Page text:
Once across the causeway, Private Brougher drove under Mont Saint Michel’s ancient gates, over the drawbridge, and through the King’s Gate. The crowds pressed in. Everyone wanted to shake hands with their liberators. The Germans surrendered the island abbey without resistance. “I felt like President Roosevelt kissing all the babies,” he told the two reporters. His entrance marked the end of four years and two months of enemy occupation. “I’ve never seen so many people so pleased to see three total strangers,” Brougher said of the liberated French.
MacGowan counted 25 girls kissing Brougher as he accepted six babies for kisses. It’s no surprise the private felt like a politician on the campaign trail. The only people lacking enthusiasm for Brougher’s presence were a handful of German soldiers too exhausted to care. Above the jeep, Mr. Molleau leaned out his window and took another picture, this one much clearer.
The joyous crowd escorted Private Brougher, with the reporters in tow, to the mayor’s parlor above the King’s Gate, where he was toasted with champagne, festooned with flowers, and carried on the crowd’s shoulders through the narrow, cobblestoned streets. He then signed the city’s Golden Book, which recorded a list of local nobility. MacGowan accompanied Brougher to La Mere Poulard Hotel, where the reporter signed the visitor’s book, penning a little hyperbole, “first American correspondent in Mt. St. Michel and the first of anybody with the liberation.”
MacGowan credited Lt. Gen. Omar Bradley, the First Army commander, for making the liberation possible. “Private Brougher might never have reached this important natural curiosity and ancient monument of France had not an armored spearhead of General Bradley’s hard driving Army been occupying the attention of the Germans when [Freeman] left the mainland for Mont St. Michel.”
MacGowan was correct. Omar Bradley was indeed responsible for the armored thrust, but he had some assistance from Lt. Gen. George S. Patton, Jr., who had taken nominal command of Bradley’s VIII Corps a few days earlier and directed the 6th Armored Division’s drive into Brittany.
Patton had a connection with Mont Saint Michel. As a young lieutenant he visited it with his wife while studying swordsmanship at the French cavalry school in Samur. Private Brougher liberated it on the same day that Patton’s Third Army became operational. Although busy with pushing his army west, south, and east, Patton took the time to note in his diary, “The 6th Armored Division is at Pontorson, where Beatrice and I spent the night in 1913.” He obviously did not know yet that the abbey island had also been liberated.
All the Frenchmen in the Mont had the same question for their liberators: How could they join the French Resistance? The women wanted to know what to do with collaborators. The priests wanted to know when the French Army would arrive to keep order.
The collaborators were dealt with first. Male collaborators were put under lock and key; the abbey would serve as a prison for the first time since the French Revolution. The women collaborators had it worse. The town’s women tore the collaborators’ blouses off their backs and beat them with canes and sticks. The bruised and bleeding women fled for the safety of the ramparts while Private Brougher and the reporters begged the mayor to issue a proclamation calling for calm until authorities arrived. “The collaborators now definitely live on the wrong side of the railroad tracks forever,” reported MacGowan.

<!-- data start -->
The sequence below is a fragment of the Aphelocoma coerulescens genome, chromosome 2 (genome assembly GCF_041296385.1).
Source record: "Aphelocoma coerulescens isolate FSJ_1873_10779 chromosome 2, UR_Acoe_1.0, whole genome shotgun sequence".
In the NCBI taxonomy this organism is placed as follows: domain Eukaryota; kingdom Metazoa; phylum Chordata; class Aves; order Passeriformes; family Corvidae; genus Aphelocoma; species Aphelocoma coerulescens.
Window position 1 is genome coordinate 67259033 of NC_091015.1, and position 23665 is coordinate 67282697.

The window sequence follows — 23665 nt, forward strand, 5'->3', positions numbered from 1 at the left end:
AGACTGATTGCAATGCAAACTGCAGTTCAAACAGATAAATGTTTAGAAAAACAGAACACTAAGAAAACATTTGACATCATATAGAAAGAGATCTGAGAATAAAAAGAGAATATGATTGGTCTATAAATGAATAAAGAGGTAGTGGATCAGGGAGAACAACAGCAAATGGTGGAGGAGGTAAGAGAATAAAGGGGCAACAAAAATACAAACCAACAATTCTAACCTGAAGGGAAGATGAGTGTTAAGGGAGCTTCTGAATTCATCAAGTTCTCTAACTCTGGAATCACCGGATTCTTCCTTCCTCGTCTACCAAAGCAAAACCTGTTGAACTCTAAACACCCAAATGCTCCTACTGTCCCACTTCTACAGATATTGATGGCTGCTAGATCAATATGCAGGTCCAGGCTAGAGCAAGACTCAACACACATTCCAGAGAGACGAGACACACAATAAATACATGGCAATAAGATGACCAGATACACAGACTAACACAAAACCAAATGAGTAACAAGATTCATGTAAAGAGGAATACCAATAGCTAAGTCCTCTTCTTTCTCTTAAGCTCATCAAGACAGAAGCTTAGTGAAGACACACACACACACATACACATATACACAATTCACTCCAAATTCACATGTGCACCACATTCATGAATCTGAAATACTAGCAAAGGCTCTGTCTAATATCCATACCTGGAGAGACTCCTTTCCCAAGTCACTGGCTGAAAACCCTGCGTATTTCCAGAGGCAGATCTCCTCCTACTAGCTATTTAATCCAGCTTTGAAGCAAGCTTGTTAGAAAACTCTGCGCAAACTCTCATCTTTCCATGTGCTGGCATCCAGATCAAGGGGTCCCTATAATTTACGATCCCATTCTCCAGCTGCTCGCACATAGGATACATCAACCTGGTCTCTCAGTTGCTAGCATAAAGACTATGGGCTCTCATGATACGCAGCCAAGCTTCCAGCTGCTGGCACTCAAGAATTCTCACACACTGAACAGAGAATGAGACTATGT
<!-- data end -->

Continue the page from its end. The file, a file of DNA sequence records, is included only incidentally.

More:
Soon, M-8 armored scout cars arrived, and the soldiers dismounted to tour the newly liberated ancient wonder. Before Freeman left, he put two German prisoners on the hood of his jeep and drove them to a POW camp.
MacGowan filed a story that day that appeared in the New York Sun, titled “Mont St. Michel Hails Its Liberator.” He referred to Brougher in the subtitle as “A G.I. Chauffeur for Sun Reporter.” Holt may have submitted a story to the London Daily Express, but no article appeared. The Express’s editors may have felt the story not important enough to appear in its pages, or possibly that it was too “American” for its British readers. His next story, about the siege of St. Malo—20 miles west of Mont Saint Michel—did not appear until the August 8 issue.
While the American forces drove the Germans farther west, the Mont was still not immune from the war. A few days after its liberation a German plane crashed in flames some 200 meters from St. Aubert chapel, almost hitting the abbey. It was the last act of war for the Mont. It soon became a tourist attraction again, this time for the Americans. When the war ended, the locals removed the body of the Luftwaffe corporal from the cemetery and returned it to Germany.
As for Private Brougher, liberating Mont Saint Michel was the highlight of his military service. He told his daughter Janet that the people called him “the savior of Mont Saint Michel.” After the war he returned home to Pennsylvania, where he became a high school business manager. He returned to Mont Saint Michel with his family in June 1987. Unfortunately, the mayor was away, so Brougher could not see the Golden Book he had signed 43 years earlier. Instead, he gave his wife, Frieda, and his children, Janet and James, a tour of the abbey he liberated.
“He showed us everything that he had seen,” recalled Janet. Freeman Brougher would remain proud of his accomplishment until his death in 2003.